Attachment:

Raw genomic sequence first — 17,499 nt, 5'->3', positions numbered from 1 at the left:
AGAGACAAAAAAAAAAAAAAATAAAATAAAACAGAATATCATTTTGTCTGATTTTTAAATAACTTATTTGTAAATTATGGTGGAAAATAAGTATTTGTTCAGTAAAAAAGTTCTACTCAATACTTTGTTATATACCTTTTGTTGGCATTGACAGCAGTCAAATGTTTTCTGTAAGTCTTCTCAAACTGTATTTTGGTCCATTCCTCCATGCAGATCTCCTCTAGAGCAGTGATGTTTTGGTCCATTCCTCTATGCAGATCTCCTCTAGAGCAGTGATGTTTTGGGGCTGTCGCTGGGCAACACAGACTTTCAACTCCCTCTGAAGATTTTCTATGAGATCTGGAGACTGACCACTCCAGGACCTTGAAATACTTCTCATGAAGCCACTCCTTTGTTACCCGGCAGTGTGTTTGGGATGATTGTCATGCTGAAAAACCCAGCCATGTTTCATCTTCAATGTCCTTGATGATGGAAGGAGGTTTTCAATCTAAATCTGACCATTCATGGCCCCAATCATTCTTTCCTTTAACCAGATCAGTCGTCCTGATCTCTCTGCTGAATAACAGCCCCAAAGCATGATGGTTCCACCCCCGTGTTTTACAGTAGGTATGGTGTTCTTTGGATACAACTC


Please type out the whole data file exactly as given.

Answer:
Raw genomic sequence first — 17,499 nt, 5'->3', positions numbered from 1 at the left:
AGAGACAAAAAAAAAAAAAAATAAAATAAAACAGAATATCATTTTGTCTGATTTTTAAATAACTTATTTGTAAATTATGGTGGAAAATAAGTATTTGTTCAGTAAAAAAGTTCTACTCAATACTTTGTTATATACCTTTTGTTGGCATTGACAGCAGTCAAATGTTTTCTGTAAGTCTTCTCAAACTGTATTTTGGTCCATTCCTCCATGCAGATCTCCTCTAGAGCAGTGATGTTTTGGTCCATTCCTCTATGCAGATCTCCTCTAGAGCAGTGATGTTTTGGGGCTGTCGCTGGGCAACACAGACTTTCAACTCCCTCTGAAGATTTTCTATGAGATCTGGAGACTGACCACTCCAGGACCTTGAAATACTTCTCATGAAGCCACTCCTTTGTTACCCGGCAGTGTGTTTGGGATGATTGTCATGCTGAAAAACCCAGCCATGTTTCATCTTCAATGTCCTTGATGATGGAAGGAGGTTTTCAATCTAAATCTGACCATTCATGGCCCCAATCATTCTTTCCTTTAACCAGATCAGTCGTCCTGATCTCTCTGCTGAATAACAGCCCCAAAGCATGATGGTTCCACCCCCGTGTTTTACAGTAGGTATGGTGTTCTTTGGATACAACTC